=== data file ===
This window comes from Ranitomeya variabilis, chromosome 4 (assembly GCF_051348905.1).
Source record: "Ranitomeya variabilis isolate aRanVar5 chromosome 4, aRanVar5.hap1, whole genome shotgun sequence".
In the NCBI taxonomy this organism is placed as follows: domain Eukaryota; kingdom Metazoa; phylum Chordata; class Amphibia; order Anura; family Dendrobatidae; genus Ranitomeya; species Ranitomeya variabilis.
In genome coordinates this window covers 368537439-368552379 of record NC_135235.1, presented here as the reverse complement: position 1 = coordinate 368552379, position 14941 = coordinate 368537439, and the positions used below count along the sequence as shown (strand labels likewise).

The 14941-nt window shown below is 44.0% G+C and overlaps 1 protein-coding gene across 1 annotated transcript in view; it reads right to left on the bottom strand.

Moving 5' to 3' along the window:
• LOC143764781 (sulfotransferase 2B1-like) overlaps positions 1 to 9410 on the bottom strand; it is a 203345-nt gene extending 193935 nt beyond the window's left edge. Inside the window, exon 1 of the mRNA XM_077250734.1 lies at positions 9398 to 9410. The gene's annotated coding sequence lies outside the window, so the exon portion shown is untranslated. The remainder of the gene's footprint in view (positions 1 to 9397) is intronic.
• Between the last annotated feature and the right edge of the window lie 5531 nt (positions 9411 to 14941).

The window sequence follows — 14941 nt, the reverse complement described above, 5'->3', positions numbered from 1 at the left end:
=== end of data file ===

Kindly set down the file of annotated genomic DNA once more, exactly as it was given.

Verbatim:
This window comes from Ranitomeya variabilis, chromosome 4 (assembly GCF_051348905.1).
Source record: "Ranitomeya variabilis isolate aRanVar5 chromosome 4, aRanVar5.hap1, whole genome shotgun sequence".
In the NCBI taxonomy this organism is placed as follows: domain Eukaryota; kingdom Metazoa; phylum Chordata; class Amphibia; order Anura; family Dendrobatidae; genus Ranitomeya; species Ranitomeya variabilis.
In genome coordinates this window covers 368537439-368552379 of record NC_135235.1, presented here as the reverse complement: position 1 = coordinate 368552379, position 14941 = coordinate 368537439, and the positions used below count along the sequence as shown (strand labels likewise).

The 14941-nt window shown below is 44.0% G+C and overlaps 1 protein-coding gene across 1 annotated transcript in view; it reads right to left on the bottom strand.

Moving 5' to 3' along the window:
• LOC143764781 (sulfotransferase 2B1-like) overlaps positions 1 to 9410 on the bottom strand; it is a 203345-nt gene extending 193935 nt beyond the window's left edge. Inside the window, exon 1 of the mRNA XM_077250734.1 lies at positions 9398 to 9410. The gene's annotated coding sequence lies outside the window, so the exon portion shown is untranslated. The remainder of the gene's footprint in view (positions 1 to 9397) is intronic.
• Between the last annotated feature and the right edge of the window lie 5531 nt (positions 9411 to 14941).

The window sequence follows — 14941 nt, the reverse complement described above, 5'->3', positions numbered from 1 at the left end: